Thursday, November 15, 2007

Sunday has become a sacred day, the only day of the week on which she doesn’t work. A day in which every second is precious and planned for.

It is her policy to change the bedclothes on Saturday night, directly after her bath. In this way, when she wakes on the Sunday morning, the quilt is still lightly scented with the Jasmine fabric softener she uses. Lying with her eyes closed, one hand out on the hushed alarm, she breathes in the aroma and allows her thoughts to clear. Rebecca wakes as early on Sunday as she does on a workday but instead of the hurried breakfast, the shower, rummaging for clothes, dashing for the train, she has a different routine, one she has perfected over the last year.

First she makes a pot of coffee and lets it strengthen while she eats her breakfast, standing beside the steel sink in her thick, white bathrobe. A good, sugar-free Museli topped off with blueberries. Then she washes down a vitamin pill with a glass of filtered tap water, takes a glass of ice-cold orange juice and the freshly poured coffee on a small tray into the living room. She sits down at the table next to the window, sips the juice as the steaming coffee cools, gazing out from the seventeenth floor.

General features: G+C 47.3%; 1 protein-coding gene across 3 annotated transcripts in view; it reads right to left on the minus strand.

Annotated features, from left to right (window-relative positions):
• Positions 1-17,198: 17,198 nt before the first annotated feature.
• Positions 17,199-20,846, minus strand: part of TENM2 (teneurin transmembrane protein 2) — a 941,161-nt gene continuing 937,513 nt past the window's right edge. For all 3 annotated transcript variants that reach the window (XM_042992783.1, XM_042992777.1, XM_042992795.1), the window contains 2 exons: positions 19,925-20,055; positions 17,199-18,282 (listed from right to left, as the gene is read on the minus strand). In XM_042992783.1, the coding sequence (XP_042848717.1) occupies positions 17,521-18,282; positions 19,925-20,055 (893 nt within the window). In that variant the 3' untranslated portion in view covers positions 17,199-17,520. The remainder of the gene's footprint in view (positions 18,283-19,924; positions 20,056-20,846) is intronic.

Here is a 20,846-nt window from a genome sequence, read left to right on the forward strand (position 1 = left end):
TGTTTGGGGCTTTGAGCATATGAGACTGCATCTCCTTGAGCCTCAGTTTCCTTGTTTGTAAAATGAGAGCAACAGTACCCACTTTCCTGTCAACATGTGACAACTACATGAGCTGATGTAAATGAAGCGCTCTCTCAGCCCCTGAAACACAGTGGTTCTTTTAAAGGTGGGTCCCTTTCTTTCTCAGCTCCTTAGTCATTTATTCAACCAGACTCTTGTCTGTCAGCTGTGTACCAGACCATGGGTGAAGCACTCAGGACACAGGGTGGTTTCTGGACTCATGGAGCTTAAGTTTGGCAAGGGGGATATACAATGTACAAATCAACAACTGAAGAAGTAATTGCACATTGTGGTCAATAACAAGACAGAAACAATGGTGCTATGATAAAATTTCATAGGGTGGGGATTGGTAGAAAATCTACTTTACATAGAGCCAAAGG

She lives alone now, a flat of her own at last, and has for a year or so. Even now, after so many years of living with other people in shared households, at moments she feels the same sense of excitement and relief as that first Sunday.
The flat was very different then. Rebecca has spent any spare time she has during the week renovating the place, determined to keep Sundays purely for relaxation, for herself. The old, striped carpets have been stripped out, the paper steamed and scraped from the walls. Everything is painted white in order to make the flat seem larger, mirrors hung strategically, shelves raised high in the alcoves to save floor-space. It is a small flat but it is hers, and besides, she is small herself and has learned how to live in limited space, how best to organize life in order to maximize it.

Before she takes her first sip of coffee she puts the radio on then turns back, picks up the cup with both hands as though it’s a bowl, lowers her face to it, allowing the last of the steam to dampen her nose and cheeks before she takes a drink. In a few minutes she will take a shower, the water piping hot, scrubbing herself with the coarse-grained Pine exfoliating gel, washing her hair in Lychee and Vanilla shampoo, conditioning it with Lilac-scented hair milk, each glittering green, honey-coloured and light-purple dollop portioned precisely out into her palm. Six months on, still eking out the Body Shop gift box she was given at Christmas.

She will shower again in the gym, after Yoga, her shower cap on. Use the cheaper Simple All Over Body Wash and then moisturize in front of the mirror, the towel tucked tight over her breasts, looking old in the changing room’s hard light. There’s grey in her hair that she is unsure what to do with. In three week’s time she will be forty.

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